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Lessons Learned From 6 Months With The Tesla Powerwall

For those of you who have read my other articles, you know we had a Powerwall 2 installed with our solar generation system back in April this year. I was asked to provide my take on how things are going. What was expected, what was unexpected, how it’s been operating overall?

For those of you who have read my other articles, you know we had a Powerwall 2 installed with our solar generation system back in April this year. I was asked to provide my take on how things are going. What was expected, what was unexpected, how it’s been operating overall?

The short answer is GREAT! Here are the details: Tesla chose to mount our Powerwall in the garage and under the solar inverter. Very clean installation overall. I realize all installations are different and the unit is built to be mounted outdoors as well. However, for all of you folks in the colder climate regions I recommend an indoor install if at all possible. One thing I hadn’t thought of until writing this now is wouldn’t the wall storage degrade in the cold weather when not charging, just as the car battery does? A question for the experts I suppose.

Best rate of charge to full capacity we have experienced with a full sun day starting at a 5% capacity base was 3½ hrs. This is on an 8 kW array with the house using a fraction of a kW. This will change for us as the seasons are changing.

Although I expect that even on cold winter days if the sky is clear and we have a full sun late morning, early afternoon we can still expect to reach full capacity. I don’t know how people are obtaining their Powerwalls. Whether they are leasing or buying. We chose to buy ours as part of the overall package. This gives us “full functionality” of the unit.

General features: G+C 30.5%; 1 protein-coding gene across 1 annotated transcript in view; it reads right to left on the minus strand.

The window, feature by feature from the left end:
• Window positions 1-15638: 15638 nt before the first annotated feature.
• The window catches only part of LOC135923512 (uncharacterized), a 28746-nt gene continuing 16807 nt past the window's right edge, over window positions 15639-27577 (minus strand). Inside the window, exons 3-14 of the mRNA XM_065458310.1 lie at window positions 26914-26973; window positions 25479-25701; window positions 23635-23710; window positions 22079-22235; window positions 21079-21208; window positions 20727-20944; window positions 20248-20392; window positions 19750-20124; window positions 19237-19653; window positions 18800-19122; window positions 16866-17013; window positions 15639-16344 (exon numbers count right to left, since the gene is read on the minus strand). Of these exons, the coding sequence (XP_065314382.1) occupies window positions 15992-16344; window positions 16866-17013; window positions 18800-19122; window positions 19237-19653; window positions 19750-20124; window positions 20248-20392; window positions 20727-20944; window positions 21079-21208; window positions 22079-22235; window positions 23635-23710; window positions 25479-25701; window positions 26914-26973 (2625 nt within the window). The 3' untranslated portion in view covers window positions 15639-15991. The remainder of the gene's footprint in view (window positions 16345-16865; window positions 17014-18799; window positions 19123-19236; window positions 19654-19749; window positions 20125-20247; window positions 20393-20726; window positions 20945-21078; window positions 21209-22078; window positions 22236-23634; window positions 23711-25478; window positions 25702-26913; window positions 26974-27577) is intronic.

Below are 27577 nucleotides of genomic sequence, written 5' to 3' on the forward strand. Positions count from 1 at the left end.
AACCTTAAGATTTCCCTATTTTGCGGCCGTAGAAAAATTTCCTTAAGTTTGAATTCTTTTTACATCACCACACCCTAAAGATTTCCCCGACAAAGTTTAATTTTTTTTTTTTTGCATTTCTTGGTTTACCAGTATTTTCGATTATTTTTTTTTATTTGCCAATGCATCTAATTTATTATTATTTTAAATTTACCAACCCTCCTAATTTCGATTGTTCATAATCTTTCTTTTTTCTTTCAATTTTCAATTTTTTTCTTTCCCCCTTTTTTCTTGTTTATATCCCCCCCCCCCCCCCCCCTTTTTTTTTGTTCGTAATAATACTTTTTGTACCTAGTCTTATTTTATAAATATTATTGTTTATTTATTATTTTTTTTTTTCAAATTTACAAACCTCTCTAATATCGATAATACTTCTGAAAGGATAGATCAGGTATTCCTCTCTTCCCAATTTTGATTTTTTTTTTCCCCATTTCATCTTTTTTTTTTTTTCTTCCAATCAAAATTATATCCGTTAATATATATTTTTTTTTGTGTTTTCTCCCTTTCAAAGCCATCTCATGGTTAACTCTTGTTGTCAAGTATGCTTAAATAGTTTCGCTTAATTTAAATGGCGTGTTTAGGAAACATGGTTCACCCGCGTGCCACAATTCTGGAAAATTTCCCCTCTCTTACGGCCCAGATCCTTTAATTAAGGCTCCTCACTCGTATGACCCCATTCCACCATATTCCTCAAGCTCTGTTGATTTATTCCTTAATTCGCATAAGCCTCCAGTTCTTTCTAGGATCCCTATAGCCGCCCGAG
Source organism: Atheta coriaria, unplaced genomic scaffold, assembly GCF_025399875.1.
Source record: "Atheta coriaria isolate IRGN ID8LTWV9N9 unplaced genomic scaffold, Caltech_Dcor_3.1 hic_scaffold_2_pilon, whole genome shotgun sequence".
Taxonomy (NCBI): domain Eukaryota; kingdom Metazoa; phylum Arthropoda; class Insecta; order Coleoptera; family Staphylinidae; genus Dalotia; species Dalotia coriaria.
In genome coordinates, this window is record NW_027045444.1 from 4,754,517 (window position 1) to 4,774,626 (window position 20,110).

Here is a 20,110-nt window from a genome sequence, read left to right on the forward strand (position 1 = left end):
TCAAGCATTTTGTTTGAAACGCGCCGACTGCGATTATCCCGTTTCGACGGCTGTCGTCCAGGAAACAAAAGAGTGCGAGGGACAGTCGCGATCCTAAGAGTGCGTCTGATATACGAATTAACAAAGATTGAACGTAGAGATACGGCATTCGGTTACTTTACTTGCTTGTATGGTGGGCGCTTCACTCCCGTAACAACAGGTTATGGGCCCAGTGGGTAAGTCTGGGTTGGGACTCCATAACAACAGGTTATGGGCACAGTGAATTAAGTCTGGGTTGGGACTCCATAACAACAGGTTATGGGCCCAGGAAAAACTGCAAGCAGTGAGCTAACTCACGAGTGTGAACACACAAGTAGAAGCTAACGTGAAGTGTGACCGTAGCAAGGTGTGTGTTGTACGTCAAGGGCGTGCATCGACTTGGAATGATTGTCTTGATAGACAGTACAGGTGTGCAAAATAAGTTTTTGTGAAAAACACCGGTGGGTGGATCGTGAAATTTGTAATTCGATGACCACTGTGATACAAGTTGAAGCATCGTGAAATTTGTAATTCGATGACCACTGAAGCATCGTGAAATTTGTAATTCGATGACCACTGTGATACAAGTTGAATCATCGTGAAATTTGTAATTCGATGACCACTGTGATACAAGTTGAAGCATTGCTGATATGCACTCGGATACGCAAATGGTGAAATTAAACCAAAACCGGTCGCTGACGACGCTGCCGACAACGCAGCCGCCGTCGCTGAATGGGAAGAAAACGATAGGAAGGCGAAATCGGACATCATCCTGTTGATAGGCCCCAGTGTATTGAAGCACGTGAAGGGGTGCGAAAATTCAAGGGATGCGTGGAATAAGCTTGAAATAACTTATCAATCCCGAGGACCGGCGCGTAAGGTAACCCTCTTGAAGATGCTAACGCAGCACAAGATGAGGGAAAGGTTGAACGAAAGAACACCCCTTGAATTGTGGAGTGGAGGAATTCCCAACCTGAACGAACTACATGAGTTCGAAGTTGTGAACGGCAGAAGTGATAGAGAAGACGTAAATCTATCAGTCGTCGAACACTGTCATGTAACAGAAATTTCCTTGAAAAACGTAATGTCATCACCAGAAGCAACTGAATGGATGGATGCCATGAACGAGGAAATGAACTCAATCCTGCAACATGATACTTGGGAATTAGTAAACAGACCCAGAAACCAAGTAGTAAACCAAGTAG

I can simply dial in the percentage of overall use or overall storage I want in the battery daily. A change made today will affect operation within a 24 hour period. Since I supplement charging our Model S with stored battery capacity, I run it down to 5% each night. Recently, I have limited the minimum capacity to 15%. When the winter months take hold, I will probably raise that further to maybe 50% and if a storm is predicted even 100%, thereby giving us the maximum time of use if a grid-imposed outage occurs.

As mentioned, we have an 8 kW solar array. Since we have the Powerwall operating parameters on the Tesla app now along with the car, I am able to monitor the capacity on the wall pretty much instantaneously.  Charging our Model S with the array provides approximately 7.5 kW and the battery discharging at a rate of 5 kW without using any grid power. I have charged the car from 20% full to 90% full, and when the car is done, the battery will recharge to full. The car has a 75 kWh battery.

Tesla Powerwall 2

When charging from the grid plus the battery, the charging rate will remain at 48 amps.

The limitations are with the utility transformer. When charging directly from the grid without battery boost, charging is limited to 36 amps. Apparently, the limitation is the cabling from the line in from the grid to the transformer. There is no difference in the cable used for a 100 amp service panel and a 200 amp service panel. We have 200 amp service. Not too many homes are using high amp-drawing equipment. That is, until now.

Transfer to backup power during a utility blip is seamless. We’ve actually had at least half a dozen instances where the grid has failed and we’ve gone to battery backup. We didn’t even know it occurred until I checked the app. However, returning to normal operation can take a bit when line frequency waivers. The solar inverter seems to want to see 60 Hz before you’ll see return to normal operations on the app.

That’s about it for now. I’ll be writing another article later this month about the economics of our first six months of operation. Stay tuned!

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Written By

is one of those individuals convinced he was born with petroleum products in his bloodstream. Hooked on anything with an engine from his earliest memories, he’s been working hard in recent years to flush the petrol and replace it with electrons. Raised in New Jersey, he and his family have lived in Woodstock, Vermont, in a home he designed back in the early '90s. With a degree in mechanical engineering, he has worked in construction and project management his entire career. An owner of a 2016 Model S 75D, he has also had Tesla Energy install an 8.125 kW solar array and a Powerwall 2 at his home, which has been operational now since 9 April 2018.


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